Who’s been beating earnings for the last few years? Whose products have been popular? That company probably should be worth more. They go too far. They over‑extrapolate. The behavioral story, the other version besides risk.
Both those stories, you’re exactly right, do require someone on the other side but no means — I’m you asked — do I think these things could be used for everyone to outperform?
This is not Lake Wobegon. We can’t all beat the index. It’s actually a precise mathematical identity.
Having said that, I think there are risk premiums and there are behavioral biases that lead some to willingly or accidentally underperform. You have to have the story for each one.
Your other question, about why would it persist, Tyler asked a version of it, too. I think they can persist because they’re pretty good but not extremely good.
We look at this, the value effect. It’s been a good five years or so for the set of these three or four anomalies I’ve talked about — value, low risk, momentum, profitability.
It’s been a bad five years for value. The pricing of cheap versus expensive is not egregiously weird, but it’s about historically normal when they’ve on average probably looked a little too cheap if you’re a behaviorist.
What happened? Of all these three or four I’ve talked about, that’s the one that’s been around the longest. It’s very hard to arbitrage this away. Somebody is on the other side. Value goes through some horrible periods and hope springs eternal.
I do think it’s a great question because you must always ask that question. I put it even starker sometimes. It’s not a good title for a paper but, “whose money are you taking?” You know the old joke if you’re at a poker table for five minutes and you haven’t figured out who the sucker is, it’s you.
ASNESS: Same answer. If you cannot say, “whose money is being taken?” Maybe, again, it’s perfectly rational. They don’t feel taken. They feel like their risk is being reduced. It’s fair.
Why am I making this extra money? If you don’t ask your question, you’re not doing your job.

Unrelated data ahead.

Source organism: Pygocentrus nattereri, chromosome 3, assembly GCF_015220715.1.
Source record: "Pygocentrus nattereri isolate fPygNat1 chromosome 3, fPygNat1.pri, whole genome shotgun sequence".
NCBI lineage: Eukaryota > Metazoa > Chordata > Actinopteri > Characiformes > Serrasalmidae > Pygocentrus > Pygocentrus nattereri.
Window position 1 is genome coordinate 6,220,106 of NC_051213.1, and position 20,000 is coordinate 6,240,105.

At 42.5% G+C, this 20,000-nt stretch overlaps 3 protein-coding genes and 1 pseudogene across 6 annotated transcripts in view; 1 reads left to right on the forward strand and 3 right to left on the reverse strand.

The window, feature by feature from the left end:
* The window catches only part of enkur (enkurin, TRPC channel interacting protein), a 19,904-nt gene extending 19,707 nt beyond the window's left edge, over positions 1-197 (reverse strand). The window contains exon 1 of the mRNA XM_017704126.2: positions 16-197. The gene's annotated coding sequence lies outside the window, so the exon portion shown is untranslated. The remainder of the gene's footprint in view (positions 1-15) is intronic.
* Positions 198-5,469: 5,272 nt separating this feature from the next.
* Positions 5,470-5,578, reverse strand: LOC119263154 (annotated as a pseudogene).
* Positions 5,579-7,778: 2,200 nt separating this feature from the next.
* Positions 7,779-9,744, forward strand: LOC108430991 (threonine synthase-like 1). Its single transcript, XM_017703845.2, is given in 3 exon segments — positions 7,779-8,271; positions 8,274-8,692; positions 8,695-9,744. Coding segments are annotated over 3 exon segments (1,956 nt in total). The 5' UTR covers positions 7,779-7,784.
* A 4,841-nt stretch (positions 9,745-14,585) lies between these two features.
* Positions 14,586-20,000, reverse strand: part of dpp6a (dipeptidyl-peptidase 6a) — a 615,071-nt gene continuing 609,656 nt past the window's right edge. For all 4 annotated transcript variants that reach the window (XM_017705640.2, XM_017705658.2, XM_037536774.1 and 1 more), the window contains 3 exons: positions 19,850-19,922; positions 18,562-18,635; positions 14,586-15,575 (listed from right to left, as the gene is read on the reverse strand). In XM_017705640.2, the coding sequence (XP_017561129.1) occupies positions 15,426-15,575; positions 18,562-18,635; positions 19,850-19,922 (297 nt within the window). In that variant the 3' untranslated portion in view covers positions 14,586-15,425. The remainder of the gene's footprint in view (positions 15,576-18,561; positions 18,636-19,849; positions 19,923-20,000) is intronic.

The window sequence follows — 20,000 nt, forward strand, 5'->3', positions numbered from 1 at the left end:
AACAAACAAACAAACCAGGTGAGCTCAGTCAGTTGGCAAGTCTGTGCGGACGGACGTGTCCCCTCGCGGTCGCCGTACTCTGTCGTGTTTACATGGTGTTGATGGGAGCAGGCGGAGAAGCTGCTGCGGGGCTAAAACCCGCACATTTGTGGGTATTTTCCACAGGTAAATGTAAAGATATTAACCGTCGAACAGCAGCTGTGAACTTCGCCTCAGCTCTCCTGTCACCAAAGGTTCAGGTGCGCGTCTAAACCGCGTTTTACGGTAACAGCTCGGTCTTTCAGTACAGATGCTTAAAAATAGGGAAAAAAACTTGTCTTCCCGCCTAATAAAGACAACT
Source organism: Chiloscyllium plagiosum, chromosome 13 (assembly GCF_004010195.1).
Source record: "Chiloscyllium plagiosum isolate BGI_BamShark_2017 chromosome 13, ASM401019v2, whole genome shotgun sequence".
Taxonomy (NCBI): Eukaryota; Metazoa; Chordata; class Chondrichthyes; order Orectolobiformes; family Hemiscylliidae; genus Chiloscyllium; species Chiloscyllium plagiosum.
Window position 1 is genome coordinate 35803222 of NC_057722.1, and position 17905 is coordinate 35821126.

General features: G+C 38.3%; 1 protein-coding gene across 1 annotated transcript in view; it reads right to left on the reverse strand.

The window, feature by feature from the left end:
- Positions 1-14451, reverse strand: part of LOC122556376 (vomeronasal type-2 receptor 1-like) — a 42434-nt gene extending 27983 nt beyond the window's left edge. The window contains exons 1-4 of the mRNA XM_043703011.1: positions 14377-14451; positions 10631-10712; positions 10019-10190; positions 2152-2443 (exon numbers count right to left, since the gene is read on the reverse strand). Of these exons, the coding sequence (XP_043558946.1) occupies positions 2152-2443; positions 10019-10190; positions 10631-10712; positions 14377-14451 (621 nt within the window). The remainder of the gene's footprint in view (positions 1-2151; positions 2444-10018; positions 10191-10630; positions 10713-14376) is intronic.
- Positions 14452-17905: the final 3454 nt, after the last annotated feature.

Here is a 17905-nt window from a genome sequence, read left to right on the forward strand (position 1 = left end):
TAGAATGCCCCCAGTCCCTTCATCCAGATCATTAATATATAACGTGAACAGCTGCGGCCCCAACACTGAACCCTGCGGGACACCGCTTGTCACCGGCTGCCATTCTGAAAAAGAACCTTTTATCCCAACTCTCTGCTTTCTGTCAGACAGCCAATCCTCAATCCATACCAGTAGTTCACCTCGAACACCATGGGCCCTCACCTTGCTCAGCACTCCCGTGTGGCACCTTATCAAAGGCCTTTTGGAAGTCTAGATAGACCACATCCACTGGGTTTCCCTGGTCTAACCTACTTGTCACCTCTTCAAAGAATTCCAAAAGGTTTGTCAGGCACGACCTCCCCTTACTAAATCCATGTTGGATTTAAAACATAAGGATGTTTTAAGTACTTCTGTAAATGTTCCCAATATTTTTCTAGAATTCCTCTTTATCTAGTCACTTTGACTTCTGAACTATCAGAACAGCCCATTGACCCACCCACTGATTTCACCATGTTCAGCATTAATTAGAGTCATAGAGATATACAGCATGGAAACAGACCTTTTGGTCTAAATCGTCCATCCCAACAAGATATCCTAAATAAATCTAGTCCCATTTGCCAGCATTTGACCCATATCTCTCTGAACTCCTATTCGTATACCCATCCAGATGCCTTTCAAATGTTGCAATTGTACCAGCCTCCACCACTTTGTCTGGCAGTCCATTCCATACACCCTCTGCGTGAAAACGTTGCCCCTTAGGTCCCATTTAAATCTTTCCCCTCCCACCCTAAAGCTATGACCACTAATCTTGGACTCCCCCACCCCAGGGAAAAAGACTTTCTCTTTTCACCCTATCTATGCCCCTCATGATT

AUDIENCE MEMBER: Assuming it’s behavioral and not risk, do you have a sense that the other side is individual stock pickers or other professionals that are stupid?
ASNESS: I think it’s some of both. There is some evidence, for instance, I mentioned —
Remember, I stuck this in, that hedge funds seemed to have figured out and incorporate. This is just empirically — if you look at their returns, look at what strategies they’re correlated to and not, they seem to show that they’ve figured out some of the momentum strategy.
They seem to buy more expensive, not cheap stocks. Maybe they buy the right ones, maybe they figure it out, but they are fighting the value effect. I think at least some of it is coming even from the very “smart” investors.
Other restrictions, like, remember, we talked low-risk investing for the Fisher Black reason, being effective because people are restricted from leverage. Professional mutual fund managers have that restriction left and right.
Whether they do it consciously or they’re just led to it, they get pushed into higher beta stocks. They get pushed into taking more risk and probably overpay for them.
I like that example better than we’re talking mom and pop’s money, but that’s probably in there, too, to some extent. But, keep in mind, I’m being nice. I’m advising mom and pop not to trade. They should go to Jack.
AUDIENCE MEMBER: I have a question specifically about the biotech and healthcare sector. It’s traditionally outperformed the broader market over the past decade or so.
What are your thoughts both as a momentum trader and from a fundamental standpoint? Does that train continue or is it time to get out?
COWEN: Just to calibrate here, we have two more questions and 10 minutes. So, everyone, please time your answers and questions to make it all fit perfectly to the split second.
ASNESS: I’ll do this one quickly then. [whispers] I have no idea.
These techniques, not only do they work on average over the long term, but you need a broad cross‑section all the time. They’re really, really bad at things like, “What do you think of this sector?” I don’t know the answer, first of all.
This will be the third. I told you active management is too expensive, hedge funds are not a good idea. Now I’m going to tell you I don’t know if we’re overweight or underweight biotech. Everyone write that down.
I actually like telling people this. When I go on something, I don’t do it too often, like TV, we coach them. Don’t ask me about individual stocks. We’re long and short thousands of things based on these quantitative measures, and we’re doing that intentionally.
You could be cheap, good momentum, profitable, low beta, and the CEO could have a scandal tomorrow. These are statistical averages. You want to spread your bet. You want to make a lot of them.
A quantitative systematic manager like me shouldn’t know a lot. I could go memorize all 5,000 positions. Biotech, I have no idea, but I think it’s instructive why I have no idea.